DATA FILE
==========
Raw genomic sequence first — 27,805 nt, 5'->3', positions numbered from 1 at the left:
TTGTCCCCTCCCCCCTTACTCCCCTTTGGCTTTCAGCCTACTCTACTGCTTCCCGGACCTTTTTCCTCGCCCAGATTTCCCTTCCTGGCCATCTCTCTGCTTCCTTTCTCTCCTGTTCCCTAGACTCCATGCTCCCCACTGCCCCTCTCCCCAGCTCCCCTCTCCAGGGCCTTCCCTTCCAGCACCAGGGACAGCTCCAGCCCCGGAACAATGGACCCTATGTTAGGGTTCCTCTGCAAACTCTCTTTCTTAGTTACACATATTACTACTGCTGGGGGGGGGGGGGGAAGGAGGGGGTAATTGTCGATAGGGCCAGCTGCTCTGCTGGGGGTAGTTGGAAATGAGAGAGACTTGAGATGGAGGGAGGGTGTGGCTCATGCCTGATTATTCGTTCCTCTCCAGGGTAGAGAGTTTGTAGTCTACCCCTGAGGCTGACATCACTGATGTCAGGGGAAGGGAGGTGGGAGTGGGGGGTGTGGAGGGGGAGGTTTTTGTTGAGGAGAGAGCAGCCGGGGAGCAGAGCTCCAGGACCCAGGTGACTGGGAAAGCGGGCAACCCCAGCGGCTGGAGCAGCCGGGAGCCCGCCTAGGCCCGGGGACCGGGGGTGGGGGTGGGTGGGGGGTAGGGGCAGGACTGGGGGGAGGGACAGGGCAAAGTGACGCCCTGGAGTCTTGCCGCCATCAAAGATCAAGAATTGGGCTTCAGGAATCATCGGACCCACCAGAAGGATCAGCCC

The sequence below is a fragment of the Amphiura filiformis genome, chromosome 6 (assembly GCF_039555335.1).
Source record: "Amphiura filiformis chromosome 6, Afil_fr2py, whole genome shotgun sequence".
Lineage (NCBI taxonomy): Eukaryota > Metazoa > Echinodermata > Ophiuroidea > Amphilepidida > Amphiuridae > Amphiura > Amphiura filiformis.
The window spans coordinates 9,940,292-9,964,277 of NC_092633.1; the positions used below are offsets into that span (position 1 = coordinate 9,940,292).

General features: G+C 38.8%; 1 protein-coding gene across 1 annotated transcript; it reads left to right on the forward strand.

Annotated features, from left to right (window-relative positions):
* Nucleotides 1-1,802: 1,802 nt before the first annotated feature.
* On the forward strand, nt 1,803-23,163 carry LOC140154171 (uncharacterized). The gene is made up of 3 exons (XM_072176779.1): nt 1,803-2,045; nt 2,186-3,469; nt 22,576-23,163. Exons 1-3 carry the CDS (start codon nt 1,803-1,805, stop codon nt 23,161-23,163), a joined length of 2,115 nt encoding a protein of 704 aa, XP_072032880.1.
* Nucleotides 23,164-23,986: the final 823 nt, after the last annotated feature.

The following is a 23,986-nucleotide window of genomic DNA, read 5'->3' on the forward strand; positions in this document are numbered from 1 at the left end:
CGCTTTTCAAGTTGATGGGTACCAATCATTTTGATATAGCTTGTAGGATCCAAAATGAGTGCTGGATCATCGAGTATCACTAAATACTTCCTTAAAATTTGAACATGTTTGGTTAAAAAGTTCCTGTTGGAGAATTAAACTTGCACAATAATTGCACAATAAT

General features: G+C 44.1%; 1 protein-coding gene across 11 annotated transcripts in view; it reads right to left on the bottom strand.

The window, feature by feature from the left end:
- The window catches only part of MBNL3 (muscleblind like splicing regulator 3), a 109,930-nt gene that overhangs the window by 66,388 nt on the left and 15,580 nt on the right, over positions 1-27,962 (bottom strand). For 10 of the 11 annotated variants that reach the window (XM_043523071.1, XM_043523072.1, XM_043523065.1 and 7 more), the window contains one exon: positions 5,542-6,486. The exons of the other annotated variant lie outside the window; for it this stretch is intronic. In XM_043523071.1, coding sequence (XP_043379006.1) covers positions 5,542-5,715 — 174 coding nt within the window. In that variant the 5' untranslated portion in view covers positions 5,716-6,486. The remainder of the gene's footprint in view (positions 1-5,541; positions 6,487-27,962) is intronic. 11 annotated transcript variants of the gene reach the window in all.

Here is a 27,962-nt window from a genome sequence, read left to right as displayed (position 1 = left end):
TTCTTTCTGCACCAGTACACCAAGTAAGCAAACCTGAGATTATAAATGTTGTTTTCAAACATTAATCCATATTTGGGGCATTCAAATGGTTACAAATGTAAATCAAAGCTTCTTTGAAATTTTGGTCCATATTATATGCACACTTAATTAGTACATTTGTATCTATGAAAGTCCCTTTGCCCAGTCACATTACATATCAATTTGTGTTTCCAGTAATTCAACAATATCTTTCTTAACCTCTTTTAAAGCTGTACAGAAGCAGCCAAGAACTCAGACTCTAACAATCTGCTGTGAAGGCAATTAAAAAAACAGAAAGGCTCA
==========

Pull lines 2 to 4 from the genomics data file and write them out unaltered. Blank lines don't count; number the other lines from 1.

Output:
TTGTCCCCTCCCCCCTTACTCCCCTTTGGCTTTCAGCCTACTCTACTGCTTCCCGGACCTTTTTCCTCGCCCAGATTTCCCTTCCTGGCCATCTCTCTGCTTCCTTTCTCTCCTGTTCCCTAGACTCCATGCTCCCCACTGCCCCTCTCCCCAGCTCCCCTCTCCAGGGCCTTCCCTTCCAGCACCAGGGACAGCTCCAGCCCCGGAACAATGGACCCTATGTTAGGGTTCCTCTGCAAACTCTCTTTCTTAGTTACACATATTACTACTGCTGGGGGGGGGGGGGGAAGGAGGGGGTAATTGTCGATAGGGCCAGCTGCTCTGCTGGGGGTAGTTGGAAATGAGAGAGACTTGAGATGGAGGGAGGGTGTGGCTCATGCCTGATTATTCGTTCCTCTCCAGGGTAGAGAGTTTGTAGTCTACCCCTGAGGCTGACATCACTGATGTCAGGGGAAGGGAGGTGGGAGTGGGGGGTGTGGAGGGGGAGGTTTTTGTTGAGGAGAGAGCAGCCGGGGAGCAGAGCTCCAGGACCCAGGTGACTGGGAAAGCGGGCAACCCCAGCGGCTGGAGCAGCCGGGAGCCCGCCTAGGCCCGGGGACCGGGGGTGGGGGTGGGTGGGGGGTAGGGGCAGGACTGGGGGGAGGGACAGGGCAAAGTGACGCCCTGGAGTCTTGCCGCCATCAAAGATCAAGAATTGGGCTTCAGGAATCATCGGACCCACCAGAAGGATCAGCCC

The sequence below is a fragment of the Amphiura filiformis genome, chromosome 6 (assembly GCF_039555335.1).
Source record: "Amphiura filiformis chromosome 6, Afil_fr2py, whole genome shotgun sequence".